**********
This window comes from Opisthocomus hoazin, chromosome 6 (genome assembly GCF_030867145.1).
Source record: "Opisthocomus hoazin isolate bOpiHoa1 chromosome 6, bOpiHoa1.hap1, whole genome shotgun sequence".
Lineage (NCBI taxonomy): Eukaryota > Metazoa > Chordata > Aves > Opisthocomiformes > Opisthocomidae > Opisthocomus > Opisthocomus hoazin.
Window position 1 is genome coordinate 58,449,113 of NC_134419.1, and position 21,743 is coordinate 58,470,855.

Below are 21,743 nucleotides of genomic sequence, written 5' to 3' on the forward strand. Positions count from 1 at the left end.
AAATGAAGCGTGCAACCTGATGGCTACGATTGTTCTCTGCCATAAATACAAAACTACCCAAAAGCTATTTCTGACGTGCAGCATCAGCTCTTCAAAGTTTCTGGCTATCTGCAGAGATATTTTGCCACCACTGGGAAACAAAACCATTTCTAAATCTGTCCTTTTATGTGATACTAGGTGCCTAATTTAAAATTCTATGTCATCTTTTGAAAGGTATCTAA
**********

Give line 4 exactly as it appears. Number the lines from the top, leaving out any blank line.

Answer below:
Window position 1 is genome coordinate 58,449,113 of NC_134419.1, and position 21,743 is coordinate 58,470,855.